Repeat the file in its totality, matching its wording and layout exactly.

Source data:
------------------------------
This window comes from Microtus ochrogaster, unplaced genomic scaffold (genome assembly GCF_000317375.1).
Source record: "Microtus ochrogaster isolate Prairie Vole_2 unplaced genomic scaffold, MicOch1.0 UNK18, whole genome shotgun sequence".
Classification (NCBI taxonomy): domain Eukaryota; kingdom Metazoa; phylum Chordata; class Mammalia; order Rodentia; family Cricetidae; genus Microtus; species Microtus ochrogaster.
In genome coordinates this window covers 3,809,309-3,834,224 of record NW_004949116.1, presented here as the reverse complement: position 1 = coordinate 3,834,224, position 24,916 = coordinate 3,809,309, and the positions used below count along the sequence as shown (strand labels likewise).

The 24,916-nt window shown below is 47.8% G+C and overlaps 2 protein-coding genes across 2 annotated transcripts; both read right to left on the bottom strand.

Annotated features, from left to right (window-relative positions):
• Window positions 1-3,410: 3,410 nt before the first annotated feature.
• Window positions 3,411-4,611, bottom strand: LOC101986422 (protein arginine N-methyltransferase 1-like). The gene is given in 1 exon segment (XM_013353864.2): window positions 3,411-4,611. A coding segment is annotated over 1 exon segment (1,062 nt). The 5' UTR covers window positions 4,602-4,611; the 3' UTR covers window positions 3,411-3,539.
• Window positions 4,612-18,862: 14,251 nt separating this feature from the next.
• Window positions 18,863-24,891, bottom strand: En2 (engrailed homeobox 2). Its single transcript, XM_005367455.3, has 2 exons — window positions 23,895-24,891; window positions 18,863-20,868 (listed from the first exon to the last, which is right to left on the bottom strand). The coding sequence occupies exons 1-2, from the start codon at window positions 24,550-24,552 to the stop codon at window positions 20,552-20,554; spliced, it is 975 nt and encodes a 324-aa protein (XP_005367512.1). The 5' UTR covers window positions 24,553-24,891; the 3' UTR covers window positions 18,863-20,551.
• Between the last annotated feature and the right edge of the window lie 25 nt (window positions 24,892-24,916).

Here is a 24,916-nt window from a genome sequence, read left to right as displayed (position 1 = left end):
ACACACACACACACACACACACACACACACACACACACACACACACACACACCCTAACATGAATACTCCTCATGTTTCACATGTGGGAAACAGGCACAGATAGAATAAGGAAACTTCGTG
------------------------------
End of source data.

This window comes from Microtus ochrogaster, unplaced genomic scaffold (genome assembly GCF_000317375.1).
Source record: "Microtus ochrogaster isolate Prairie Vole_2 unplaced genomic scaffold, MicOch1.0 UNK18, whole genome shotgun sequence".
Classification (NCBI taxonomy): domain Eukaryota; kingdom Metazoa; phylum Chordata; class Mammalia; order Rodentia; family Cricetidae; genus Microtus; species Microtus ochrogaster.
In genome coordinates this window covers 3,809,309-3,834,224 of record NW_004949116.1, presented here as the reverse complement: position 1 = coordinate 3,834,224, position 24,916 = coordinate 3,809,309, and the positions used below count along the sequence as shown (strand labels likewise).

The 24,916-nt window shown below is 47.8% G+C and overlaps 2 protein-coding genes across 2 annotated transcripts; both read right to left on the bottom strand.

Annotated features, from left to right (window-relative positions):
• Window positions 1-3,410: 3,410 nt before the first annotated feature.
• Window positions 3,411-4,611, bottom strand: LOC101986422 (protein arginine N-methyltransferase 1-like). The gene is given in 1 exon segment (XM_013353864.2): window positions 3,411-4,611. A coding segment is annotated over 1 exon segment (1,062 nt). The 5' UTR covers window positions 4,602-4,611; the 3' UTR covers window positions 3,411-3,539.
• Window positions 4,612-18,862: 14,251 nt separating this feature from the next.
• Window positions 18,863-24,891, bottom strand: En2 (engrailed homeobox 2). Its single transcript, XM_005367455.3, has 2 exons — window positions 23,895-24,891; window positions 18,863-20,868 (listed from the first exon to the last, which is right to left on the bottom strand). The coding sequence occupies exons 1-2, from the start codon at window positions 24,550-24,552 to the stop codon at window positions 20,552-20,554; spliced, it is 975 nt and encodes a 324-aa protein (XP_005367512.1). The 5' UTR covers window positions 24,553-24,891; the 3' UTR covers window positions 18,863-20,551.
• Between the last annotated feature and the right edge of the window lie 25 nt (window positions 24,892-24,916).

Here is a 24,916-nt window from a genome sequence, read left to right as displayed (position 1 = left end):
ACACACACACACACACACACACACACACACACACACACACACACACACACACCCTAACATGAATACTCCTCATGTTTCACATGTGGGAAACAGGCACAGATAGAATAAGGAAACTTCGTG